Outagamie County (Wis.) State Centennial Committee / Land of the fox, saga of Outagamie County
Mann, John P.
"Readin', 'ritin' and 'rithmetic", pp. 186-207 PDF (9.3 MB)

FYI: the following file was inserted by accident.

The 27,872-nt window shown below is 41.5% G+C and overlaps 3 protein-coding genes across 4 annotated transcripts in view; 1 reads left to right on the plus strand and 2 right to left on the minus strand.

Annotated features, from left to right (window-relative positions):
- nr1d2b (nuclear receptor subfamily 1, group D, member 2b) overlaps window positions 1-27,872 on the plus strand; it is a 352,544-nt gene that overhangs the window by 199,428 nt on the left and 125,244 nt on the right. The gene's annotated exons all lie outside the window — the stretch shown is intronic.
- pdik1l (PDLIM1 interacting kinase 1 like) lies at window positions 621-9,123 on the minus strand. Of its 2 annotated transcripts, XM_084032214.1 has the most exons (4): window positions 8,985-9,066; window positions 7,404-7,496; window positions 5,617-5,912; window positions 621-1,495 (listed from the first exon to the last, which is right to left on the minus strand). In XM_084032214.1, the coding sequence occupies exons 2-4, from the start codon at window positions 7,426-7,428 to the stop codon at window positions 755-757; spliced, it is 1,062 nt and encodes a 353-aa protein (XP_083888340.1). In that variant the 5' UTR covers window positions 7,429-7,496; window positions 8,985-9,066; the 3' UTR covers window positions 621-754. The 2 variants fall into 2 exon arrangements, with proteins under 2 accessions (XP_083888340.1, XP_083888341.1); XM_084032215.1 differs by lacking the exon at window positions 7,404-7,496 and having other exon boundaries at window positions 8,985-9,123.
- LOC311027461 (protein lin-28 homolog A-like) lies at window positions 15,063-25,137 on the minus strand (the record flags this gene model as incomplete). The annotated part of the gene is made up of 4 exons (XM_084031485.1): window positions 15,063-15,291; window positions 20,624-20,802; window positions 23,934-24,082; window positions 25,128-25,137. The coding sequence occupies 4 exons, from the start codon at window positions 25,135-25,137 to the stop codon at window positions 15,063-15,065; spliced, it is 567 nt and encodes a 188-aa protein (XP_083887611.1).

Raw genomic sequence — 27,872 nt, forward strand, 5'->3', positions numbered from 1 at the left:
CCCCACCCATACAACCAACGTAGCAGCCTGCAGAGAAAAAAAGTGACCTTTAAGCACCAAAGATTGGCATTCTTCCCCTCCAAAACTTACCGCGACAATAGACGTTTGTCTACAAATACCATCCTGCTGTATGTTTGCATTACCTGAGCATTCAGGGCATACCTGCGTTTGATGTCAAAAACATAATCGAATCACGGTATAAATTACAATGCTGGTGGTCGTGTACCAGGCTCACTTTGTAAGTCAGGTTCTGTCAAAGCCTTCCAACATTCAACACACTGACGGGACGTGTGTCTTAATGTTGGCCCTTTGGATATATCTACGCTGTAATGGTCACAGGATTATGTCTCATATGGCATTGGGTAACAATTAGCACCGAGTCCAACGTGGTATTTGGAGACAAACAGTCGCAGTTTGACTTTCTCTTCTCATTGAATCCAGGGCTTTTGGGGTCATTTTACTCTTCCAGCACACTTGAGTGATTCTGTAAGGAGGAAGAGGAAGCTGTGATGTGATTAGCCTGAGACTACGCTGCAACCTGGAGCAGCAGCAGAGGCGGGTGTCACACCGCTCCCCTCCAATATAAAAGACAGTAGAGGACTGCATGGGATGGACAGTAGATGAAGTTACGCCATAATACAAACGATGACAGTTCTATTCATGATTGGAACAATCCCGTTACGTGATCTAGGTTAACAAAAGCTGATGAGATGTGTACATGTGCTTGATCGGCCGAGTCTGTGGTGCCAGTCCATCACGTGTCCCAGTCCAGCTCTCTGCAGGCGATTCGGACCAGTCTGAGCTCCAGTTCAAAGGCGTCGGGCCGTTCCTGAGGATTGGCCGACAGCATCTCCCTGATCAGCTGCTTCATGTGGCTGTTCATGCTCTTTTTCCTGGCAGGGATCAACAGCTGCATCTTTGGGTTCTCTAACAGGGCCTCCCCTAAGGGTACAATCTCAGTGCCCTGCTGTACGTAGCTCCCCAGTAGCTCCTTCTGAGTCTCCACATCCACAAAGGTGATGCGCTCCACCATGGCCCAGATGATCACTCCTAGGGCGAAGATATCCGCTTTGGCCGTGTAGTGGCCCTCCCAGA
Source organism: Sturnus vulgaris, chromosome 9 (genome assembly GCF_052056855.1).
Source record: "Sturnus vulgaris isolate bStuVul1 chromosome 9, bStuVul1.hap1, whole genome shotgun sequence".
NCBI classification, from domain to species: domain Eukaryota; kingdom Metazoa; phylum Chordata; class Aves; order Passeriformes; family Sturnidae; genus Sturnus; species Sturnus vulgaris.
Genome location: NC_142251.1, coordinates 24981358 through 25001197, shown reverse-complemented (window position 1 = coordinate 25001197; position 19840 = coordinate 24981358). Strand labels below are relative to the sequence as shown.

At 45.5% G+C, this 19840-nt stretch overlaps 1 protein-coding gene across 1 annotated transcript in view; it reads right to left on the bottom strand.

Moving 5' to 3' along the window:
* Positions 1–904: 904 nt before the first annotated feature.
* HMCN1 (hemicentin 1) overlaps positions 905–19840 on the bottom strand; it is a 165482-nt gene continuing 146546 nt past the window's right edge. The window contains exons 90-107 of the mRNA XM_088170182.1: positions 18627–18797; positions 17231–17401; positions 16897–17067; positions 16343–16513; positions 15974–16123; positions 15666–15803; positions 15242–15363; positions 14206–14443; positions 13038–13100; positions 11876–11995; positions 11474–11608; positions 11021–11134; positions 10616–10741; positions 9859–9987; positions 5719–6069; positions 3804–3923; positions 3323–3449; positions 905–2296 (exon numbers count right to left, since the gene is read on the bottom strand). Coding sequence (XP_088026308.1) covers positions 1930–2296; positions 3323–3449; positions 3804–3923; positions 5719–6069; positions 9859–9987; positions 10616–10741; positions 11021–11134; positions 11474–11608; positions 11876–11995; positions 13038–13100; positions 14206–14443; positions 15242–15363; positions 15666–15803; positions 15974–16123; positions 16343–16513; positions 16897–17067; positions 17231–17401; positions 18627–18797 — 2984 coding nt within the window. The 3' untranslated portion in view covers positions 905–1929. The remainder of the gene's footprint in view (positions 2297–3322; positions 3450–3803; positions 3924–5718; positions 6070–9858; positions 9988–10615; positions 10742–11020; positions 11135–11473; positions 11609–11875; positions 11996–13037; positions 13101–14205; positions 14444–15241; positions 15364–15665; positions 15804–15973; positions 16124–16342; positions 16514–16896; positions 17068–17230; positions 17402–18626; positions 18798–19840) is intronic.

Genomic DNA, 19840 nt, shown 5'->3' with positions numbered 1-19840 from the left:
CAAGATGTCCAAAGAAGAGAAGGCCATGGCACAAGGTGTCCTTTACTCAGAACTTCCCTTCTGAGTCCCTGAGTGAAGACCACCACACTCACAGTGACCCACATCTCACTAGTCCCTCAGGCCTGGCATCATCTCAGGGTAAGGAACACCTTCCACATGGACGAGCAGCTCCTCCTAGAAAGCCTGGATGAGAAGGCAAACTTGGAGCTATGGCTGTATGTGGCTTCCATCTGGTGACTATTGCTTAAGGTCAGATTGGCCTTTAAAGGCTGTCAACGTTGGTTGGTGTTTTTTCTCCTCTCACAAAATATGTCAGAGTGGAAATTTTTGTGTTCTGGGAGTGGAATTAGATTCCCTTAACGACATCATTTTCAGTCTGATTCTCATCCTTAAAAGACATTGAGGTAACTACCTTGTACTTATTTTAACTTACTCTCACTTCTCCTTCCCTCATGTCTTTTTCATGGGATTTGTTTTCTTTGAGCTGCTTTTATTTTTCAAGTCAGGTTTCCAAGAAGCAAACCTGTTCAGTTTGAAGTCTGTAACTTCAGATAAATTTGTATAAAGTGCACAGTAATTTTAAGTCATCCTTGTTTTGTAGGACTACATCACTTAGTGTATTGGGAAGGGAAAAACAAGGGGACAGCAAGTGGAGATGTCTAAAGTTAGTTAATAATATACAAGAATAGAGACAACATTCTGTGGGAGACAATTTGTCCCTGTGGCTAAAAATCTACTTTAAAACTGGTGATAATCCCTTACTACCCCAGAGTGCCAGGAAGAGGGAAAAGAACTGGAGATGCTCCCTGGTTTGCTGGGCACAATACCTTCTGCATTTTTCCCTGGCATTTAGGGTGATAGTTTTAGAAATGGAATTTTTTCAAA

'RITIN' AND 'RITHMETIC'' teach a second classroom. Instruction was in English and German. Pastors under wlhose ministry the school has progressed are the Rev. Max Hein, Theodore Marth and W. H. Gammelin. Two years after founding of Zion School a new building was erected on the congregational property at the corner of North Oneida Street and East Winnebago Street. This building, dedicated on No- vernber 30, 1895, was in 1894 moved to Commercial Street where it was consider- ably enlarged to accommodate an in- creasing attendance. In 1929 this building was razed and a new and modern school structure erected. The present school build- ing contains four classrooms and a combi- nation auditorium and gymnasium. The school is composed of the first eight grades which are taught by four teachers. Enrollment averages 110 students. CATHOLIC EDUCATION The growth of Catholic education can hardly be separated from the growth of Catholicism, and the story of Catholicism in Outagamie County begins with the Rev. T. J. Van den Broek, 0. P. Father Van den Broek had been a Dominican priest 24 years in his native Holland when he began his missionary work in the Green Bay area in 1834. From Green Bay he attended missions as far as 300 miles away. In December, 1835, a year and a half after his arrival in Green Bay, three Redemptorist Fathers took over the mission work in Green Bay, so Father Van den Broek went to Little Chute. It was then that the Catholic religion and Catholic education began to take root in Outagamie County. A wigwam, 15 feet high and six feet wide, which served for many months as a combination church, school and parsonage was the first building of the parish which now is St. John's. This first school was attended by the Indians and by some of the French settlers. It was financed by Father Van den Broek himself from his personal inheritance. The teachers were Father Van den Broek and Joseph Bougler. Father Van den Broek writes: 'The In- dians came to school to me every day, to learn to read and write, as well as the different trades.'' Primitive as this educa- tion must have been, it was nonetheless a great work for a man who had to preach in four languages, visit the sick and attend missions many miles away. The first school building of St. John Parish, Little Chute, was built in 1844. Unfortunately, this building had to be closed sometime later because of lack of funds. It was not until 40 years later (1890) that another parish school was opened. The records show that during a part of the interim, Sisters of St. Agnes of Fond du Lac were employed to teach in the district school. The School Sisters of Notre Dame took over the teaching in the new parish school in 1890 but they withdrew in 1895. The Dominican Sisters from Racine accepted the administration of St. John School after the Notre Dame Sisters left and are still in charge at the present time. A high school department was added to St. John's when the present building was constructed in 1928. The average annual enrollment of the school since it reopened in 1890 was 512 students. The present enrollment of St. John's grade and high school is about 1,000 pupils. Father Louis Dael, the first resident Catholic pastor of St. Mary Parish, ar- rived at St. Mary's in 1860, and two years later built the first parochial school in the city of Appleton which was also one of the first in Wisconsin. The missionary sisters from Barton (now known as the Sisters of St. Agnes from Fond du Lac) were the first teachers in the school but they did not remain long. The sisters were succeeded by a Mr. Johnston (Jansen). The school was discontinued after a short time because of lack of funds. The Catholic residents of that period, almost all of them immigrants of a very few years, became involved in a serious nationalistic controversy. As a result, the READIN' 197
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